I’ve been intrigued about the kinds of resources and places some of this guidance is emerging earlier. Last year, I did an interview here with Jo Hogan, who is the founder and managing director of Mecca, which is the largest specialty beauty retailer in Australia and New Zealand. She talked about that they had added this whole focus around things like naturopathy, but also fertility advice. And she got quite a bit of blowback on that because people said what are you you’re in beauty place you sell lipstick, you know, fragrance? Why are you doing fertility advice? I mean, they had a, you know, a board certified doctor or doctors providing this, it wasn’t just, you know, the makeup artist on the on the counter. And Jo said, our shoppers, the people who come to us, think about beauty in a much more holistic way. And so, fertility and mental health go absolutely with everything from you know, dermatological concerns. And so I found that really fascinating and seeing how some of these services and needs are popping up in what might be untraditional places do you see an opportunity for more and more of that as you build out HerMD?

Somi  21:28
I do. I you know, because number one, we have a full blown Medical Spa at HerMD because women want to come in for their pap their hormones and their Botox, and we’re facilitating that need. And as they look and feel better, they want to address their whole health concerns. So it’s very natural. It’s a very natural crossover to address all of that. And it’s a great space to allow for education. Now, obviously, there’s limitations, you don’t want to be doing biopsies or procedures in a retail center. But Wendy, I’ll tell you that HerMD is purposely placed in those lifestyle centers, where they’re shopping and restaurants and where you and I may want to hang out, because we have found that HerMD patients, we’ve done the research they want to come in and they want to make it an experience. They want to go shop afterwards, they want to eat, they want to hang out, sometimes they come with their girlfriends, because they want to learn. So I think it’s a huge opportunity in the retail space, as long as we surround it with education, and education from experts.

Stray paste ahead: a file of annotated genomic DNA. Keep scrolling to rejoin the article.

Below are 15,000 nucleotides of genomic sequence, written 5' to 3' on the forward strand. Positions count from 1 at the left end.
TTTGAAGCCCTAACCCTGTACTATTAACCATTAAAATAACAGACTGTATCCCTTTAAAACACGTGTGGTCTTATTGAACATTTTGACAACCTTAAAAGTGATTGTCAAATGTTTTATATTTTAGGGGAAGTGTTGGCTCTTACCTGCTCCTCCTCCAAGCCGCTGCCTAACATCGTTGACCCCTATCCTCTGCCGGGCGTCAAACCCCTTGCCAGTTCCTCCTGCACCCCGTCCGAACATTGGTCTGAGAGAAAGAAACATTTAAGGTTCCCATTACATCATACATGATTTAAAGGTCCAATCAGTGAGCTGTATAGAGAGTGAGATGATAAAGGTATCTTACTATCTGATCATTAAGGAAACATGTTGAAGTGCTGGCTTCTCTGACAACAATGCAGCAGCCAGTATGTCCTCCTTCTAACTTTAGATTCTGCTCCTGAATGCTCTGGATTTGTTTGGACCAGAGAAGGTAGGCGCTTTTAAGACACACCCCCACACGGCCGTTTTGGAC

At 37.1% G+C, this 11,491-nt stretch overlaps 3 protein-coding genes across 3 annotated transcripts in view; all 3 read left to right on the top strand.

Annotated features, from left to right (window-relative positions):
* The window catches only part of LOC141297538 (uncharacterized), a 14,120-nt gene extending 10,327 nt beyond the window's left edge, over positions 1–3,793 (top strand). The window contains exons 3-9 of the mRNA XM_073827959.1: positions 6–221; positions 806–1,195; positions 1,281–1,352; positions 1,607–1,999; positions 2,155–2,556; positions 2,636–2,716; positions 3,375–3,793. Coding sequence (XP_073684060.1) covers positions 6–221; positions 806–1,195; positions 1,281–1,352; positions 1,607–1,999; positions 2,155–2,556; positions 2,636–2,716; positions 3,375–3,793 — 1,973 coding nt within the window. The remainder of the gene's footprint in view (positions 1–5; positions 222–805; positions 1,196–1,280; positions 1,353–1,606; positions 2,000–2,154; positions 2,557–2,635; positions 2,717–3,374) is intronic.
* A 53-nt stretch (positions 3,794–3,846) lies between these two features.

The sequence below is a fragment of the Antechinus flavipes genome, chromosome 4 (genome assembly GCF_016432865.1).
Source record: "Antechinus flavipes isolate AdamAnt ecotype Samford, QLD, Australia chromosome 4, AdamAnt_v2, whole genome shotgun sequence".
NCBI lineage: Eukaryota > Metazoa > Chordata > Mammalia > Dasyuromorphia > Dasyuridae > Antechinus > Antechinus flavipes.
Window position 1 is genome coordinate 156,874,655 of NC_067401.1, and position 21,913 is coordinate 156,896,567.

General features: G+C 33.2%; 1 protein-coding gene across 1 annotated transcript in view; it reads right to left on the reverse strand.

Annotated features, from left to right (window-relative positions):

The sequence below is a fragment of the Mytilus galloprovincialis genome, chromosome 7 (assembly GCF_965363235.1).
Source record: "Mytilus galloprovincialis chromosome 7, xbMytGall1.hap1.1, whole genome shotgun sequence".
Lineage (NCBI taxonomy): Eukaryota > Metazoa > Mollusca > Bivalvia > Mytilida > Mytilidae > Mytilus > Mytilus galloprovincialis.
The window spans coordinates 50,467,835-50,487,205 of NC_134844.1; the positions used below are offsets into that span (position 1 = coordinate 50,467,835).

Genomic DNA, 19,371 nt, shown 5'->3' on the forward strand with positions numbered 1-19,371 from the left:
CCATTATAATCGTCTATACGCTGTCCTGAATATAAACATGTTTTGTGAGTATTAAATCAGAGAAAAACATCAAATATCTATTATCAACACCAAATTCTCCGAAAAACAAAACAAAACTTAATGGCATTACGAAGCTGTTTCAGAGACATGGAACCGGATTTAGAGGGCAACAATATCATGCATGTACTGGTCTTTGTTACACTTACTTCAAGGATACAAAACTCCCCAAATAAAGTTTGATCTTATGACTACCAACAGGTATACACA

Wendy  22:34
So that deep dark aisle that I saw in the not to be named retailer, but it’s not alone to them. Because I’ve seen it in other places. If you were thinking about a retail space in a drugstore or grocery wherever, what’s your vision of what it could look like or should look like?

Somi  22:54
I think it should be front and center. I don’t think it should be in a deep dark back aisle because I’m about eradicating stigma and being a disrupter, I also think that you should surround it with education and quotes so that women don’t feel alone for example, 43% of women are struggling with some type of sexual dysfunction. One in 10, women struggles with low libido. And if I’m shopping for a product, and I may be embarrassed, and I see that, and I see that I’m not alone, surrounded it encouraging statements as well, that builds people up rather than shaming them or isolating them. And so that’s what I see. And I see modern packaging, great colors, safe ingredients. That’s my vision for the future.

Wendy  23:43
That is such an both optimistic view. And also an opportunistic view. For retailers. For brands. I understand now that why so often a brand like Womaness begins online, because they can tell their story online in a way that is inclusive, where there’s a wonderful voice to it, it’s you know, and then as they move into retail, when I worry about and Sally was on this, Sally Mueller who you know, well, who was one of the cofounders of Womaness and I talked about that when you take that to a retail space again, hopefully not a deep dark aisle, you know, how do you continue to communicate that? So do you still feel that the role of experts like yourself, but also the role of telling your story in a sort of digital space, continues to will continue to be important for the future?

Somi  24:36